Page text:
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Feds Are ‘Actively Reviewing’ the Hanging Deaths of 2 Black Men in California

The deaths happened just ten days and 50 miles apart.
17 June 2020, 7:15am
Child lights up a candle during a vigil around a makeshift memorial at the tree where Robert Fuller was found dead outside Palmdale City Hall on June 13, 2020.

Federal authorities said they’re “actively reviewing” the investigations into the deaths of two Black men in California just 10 days and 50 miles apart. They both died by hanging, and the initial description of the incidents as suicides sparked outrage amid nationwide unrest over racism and police brutality.

“The FBI, U.S. attorney’s office for the Central District of California, and the Department of Justice Civil Rights Division are actively reviewing the investigations into the hanging deaths of two African American men in the cities of Palmdale and Victorville to determine whether there are violations of federal law,” an FBI spokesperson told the Los Angeles Times Monday.

The families of the two men — Robert Fuller, a 24-year-old who was found hanging from a tree in Palmdale, and Malcom Harsch, a 38-year-old who was found hanging from a tree in Victorville — have pressed for thorough investigations, and for the deaths not to be immediately dismissed as suicides. State officials have also requested independent inquiries into the deaths.

A recent spate of hangings among people of color have drawn skepticism from activists online — with some speculating that they were lynched.

A Black man was found hanging in a New York City park on June 9, although city officials ruled his death a suicide Monday. Also on Monday, a Latino man was found hanging in Houston’s Shady Acres community. Local police said that death appeared to be a suicide too. Additionally, nooses have been spotted hanging in public places in Jackson County, North Carolina, New York City’s Harlem neighborhood, and Rainier, Oregon.

Fuller’s June 10 death at a park was initially deemed an apparent suicide by Los Angeles officials because there wasn’t any evidence of foul play, but family members and activists said that determination was premature, and pressed for an investigation.

Los Angeles County Medical Examiner-Coroner Dr. Jonathan Lucas said officials will “continue to look deeper” during a press conference Monday, adding that public suicides “do occur with some regularity.”

There’s no outdoor surveillance video near where Fuller’s body was found. Only the rope, his backpack, and the contents of his pockets were found at the scene. Officials are awaiting toxicology results.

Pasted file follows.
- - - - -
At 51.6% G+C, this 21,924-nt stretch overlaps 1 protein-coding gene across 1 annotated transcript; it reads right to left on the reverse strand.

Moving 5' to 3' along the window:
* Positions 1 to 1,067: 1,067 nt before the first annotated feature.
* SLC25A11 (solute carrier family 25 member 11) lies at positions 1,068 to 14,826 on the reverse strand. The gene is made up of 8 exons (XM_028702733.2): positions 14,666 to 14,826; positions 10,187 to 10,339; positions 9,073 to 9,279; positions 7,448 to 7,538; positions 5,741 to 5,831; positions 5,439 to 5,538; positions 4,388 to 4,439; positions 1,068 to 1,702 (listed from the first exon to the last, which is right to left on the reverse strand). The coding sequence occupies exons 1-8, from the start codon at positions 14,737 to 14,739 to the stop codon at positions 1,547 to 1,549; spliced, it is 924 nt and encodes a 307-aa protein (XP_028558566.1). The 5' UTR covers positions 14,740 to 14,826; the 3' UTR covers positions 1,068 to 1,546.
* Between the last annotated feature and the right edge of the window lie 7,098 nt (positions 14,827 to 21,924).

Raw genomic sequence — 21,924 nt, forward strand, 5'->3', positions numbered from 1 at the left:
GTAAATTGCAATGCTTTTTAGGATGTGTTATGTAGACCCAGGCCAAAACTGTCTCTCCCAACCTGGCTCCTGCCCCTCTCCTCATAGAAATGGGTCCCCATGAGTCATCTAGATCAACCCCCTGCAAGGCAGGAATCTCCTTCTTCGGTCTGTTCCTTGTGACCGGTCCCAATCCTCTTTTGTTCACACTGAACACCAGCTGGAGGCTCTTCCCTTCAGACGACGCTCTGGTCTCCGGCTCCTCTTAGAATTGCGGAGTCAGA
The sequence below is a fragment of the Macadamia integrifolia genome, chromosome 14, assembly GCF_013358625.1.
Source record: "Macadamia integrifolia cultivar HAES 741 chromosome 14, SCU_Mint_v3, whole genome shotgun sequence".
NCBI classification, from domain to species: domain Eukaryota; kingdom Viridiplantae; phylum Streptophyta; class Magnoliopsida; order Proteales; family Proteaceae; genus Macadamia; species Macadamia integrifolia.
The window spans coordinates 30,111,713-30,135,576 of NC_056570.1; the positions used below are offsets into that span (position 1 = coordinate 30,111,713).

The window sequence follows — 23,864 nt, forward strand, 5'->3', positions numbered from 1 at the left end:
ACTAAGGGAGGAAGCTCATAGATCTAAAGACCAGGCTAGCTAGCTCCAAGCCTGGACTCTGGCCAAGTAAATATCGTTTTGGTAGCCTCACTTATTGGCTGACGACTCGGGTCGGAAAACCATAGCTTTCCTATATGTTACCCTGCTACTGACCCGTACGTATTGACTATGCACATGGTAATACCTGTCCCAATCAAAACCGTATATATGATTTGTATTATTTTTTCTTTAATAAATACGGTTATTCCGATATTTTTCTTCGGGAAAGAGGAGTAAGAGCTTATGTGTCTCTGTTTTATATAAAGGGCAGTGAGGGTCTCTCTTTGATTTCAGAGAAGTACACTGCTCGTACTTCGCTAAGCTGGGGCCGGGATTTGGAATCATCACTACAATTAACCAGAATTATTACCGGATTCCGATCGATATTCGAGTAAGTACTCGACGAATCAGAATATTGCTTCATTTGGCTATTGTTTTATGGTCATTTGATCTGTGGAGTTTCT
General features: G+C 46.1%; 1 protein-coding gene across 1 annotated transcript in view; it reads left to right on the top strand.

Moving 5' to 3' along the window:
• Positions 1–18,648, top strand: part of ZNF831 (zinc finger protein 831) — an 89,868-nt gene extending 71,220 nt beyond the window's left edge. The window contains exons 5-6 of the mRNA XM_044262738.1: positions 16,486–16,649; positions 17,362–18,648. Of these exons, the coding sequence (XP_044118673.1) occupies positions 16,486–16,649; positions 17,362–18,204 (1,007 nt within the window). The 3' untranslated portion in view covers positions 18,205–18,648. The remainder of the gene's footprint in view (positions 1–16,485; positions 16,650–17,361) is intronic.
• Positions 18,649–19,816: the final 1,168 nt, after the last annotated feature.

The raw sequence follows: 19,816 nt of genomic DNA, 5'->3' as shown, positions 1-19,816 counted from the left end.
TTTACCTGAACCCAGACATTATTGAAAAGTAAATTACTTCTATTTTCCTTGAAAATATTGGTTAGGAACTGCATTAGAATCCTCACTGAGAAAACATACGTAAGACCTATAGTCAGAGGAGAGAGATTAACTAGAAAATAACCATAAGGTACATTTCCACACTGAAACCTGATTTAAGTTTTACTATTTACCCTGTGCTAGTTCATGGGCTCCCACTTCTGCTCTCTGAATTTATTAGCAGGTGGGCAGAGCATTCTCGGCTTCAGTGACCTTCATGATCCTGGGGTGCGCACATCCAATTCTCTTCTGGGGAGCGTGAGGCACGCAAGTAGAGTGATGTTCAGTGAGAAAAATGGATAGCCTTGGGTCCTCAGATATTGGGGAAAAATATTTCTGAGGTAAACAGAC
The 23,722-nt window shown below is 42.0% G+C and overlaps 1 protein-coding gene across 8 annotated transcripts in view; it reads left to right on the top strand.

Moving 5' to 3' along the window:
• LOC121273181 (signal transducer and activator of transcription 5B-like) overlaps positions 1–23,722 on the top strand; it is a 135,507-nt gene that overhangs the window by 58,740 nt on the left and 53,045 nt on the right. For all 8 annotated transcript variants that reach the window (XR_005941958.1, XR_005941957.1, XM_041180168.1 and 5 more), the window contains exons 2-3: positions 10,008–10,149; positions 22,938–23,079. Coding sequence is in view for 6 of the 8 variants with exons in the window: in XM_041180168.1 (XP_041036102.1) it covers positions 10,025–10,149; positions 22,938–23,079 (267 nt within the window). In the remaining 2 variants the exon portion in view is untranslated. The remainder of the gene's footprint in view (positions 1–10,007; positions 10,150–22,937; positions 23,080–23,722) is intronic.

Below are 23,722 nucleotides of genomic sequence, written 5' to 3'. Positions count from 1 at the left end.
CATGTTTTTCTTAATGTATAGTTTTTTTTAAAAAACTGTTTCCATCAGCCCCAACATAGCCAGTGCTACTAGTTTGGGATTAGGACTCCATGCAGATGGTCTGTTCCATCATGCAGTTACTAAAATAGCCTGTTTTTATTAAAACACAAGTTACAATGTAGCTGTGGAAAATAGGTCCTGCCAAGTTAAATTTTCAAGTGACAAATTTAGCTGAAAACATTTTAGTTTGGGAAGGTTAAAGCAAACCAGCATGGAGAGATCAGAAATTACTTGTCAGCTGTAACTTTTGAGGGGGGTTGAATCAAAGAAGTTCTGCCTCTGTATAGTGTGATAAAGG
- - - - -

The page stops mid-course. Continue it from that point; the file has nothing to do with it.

Fuller’s family is demanding an independent autopsy, according to the LA Times.

“To be here, staring at this tree, it don’t make no sense,” Diamond Alexander, Fuller’s sister, told the Times. “My brother was not suicidal. My brother was a survivor.”

Sheriff Alex Villanueva clarified in the same press conference Monday that his office’s homicide investigators were still probing what led to Fuller’s hanging, and that they were in the process of looking into his medical history, analyzing his cellphone records, and conducting forensic testing on the rope.

Additionally, Villaneuva said, he reached out to California’s attorney general and the FBI for help monitoring the case. But he said he felt that his department’s investigators were up to the task too.

“They’re going to do their job, and we’re obviously going to give all the access necessary so we can have the monitoring efforts from both the AG’s office and the civil right’s division of the FBI,” Villanueva said.

The sheriff’s department in San Bernardino County, where Harsch died on May 31, also told CNN that their office had been in contact with California’s attorney general and the FBI.

However, local officials there similarly don’t suspect foul play at this time.

In Harsch’s case, dispatchers received a call from a woman saying her boyfriend hanged himself around 7 a.m., according to the [Victorville Daily Press.

](https://www.vvdailypress.com/news/20200615/sheriffrsquos-dept-releases-more-details-on-malcolm-harschrsquos-hanging-death)By the time deputies arrived, people at the encampment had cut Harsch down and were performing CPR. Emergency responders also carried out additional life-saving efforts for 20 minutes, but Harsch was eventually pronounced dead.

“There are many ways to die, but considering the current racial tension, a Black man hanging himself from a tree definitely doesn’t sit well with us right now,” Harsch’s family, based in Ohio, said in a statement to the Daily Press. “We want justice, not comfortable excuses.”

Cover: Child lights up a candle during a vigil around a makeshift memorial at the tree where Robert Fuller was found dead outside Palmdale City Hall on June 13, 2020. (Photo: APU GOMES/AFP via Getty Images)

If you or someone you know is in crisis, call the National Suicide Prevention Lifeline at 800-273-8255, text TALK to 741741, or visit https://suicidepreventionlifel... for more information.

This article originally appeared on VICE US.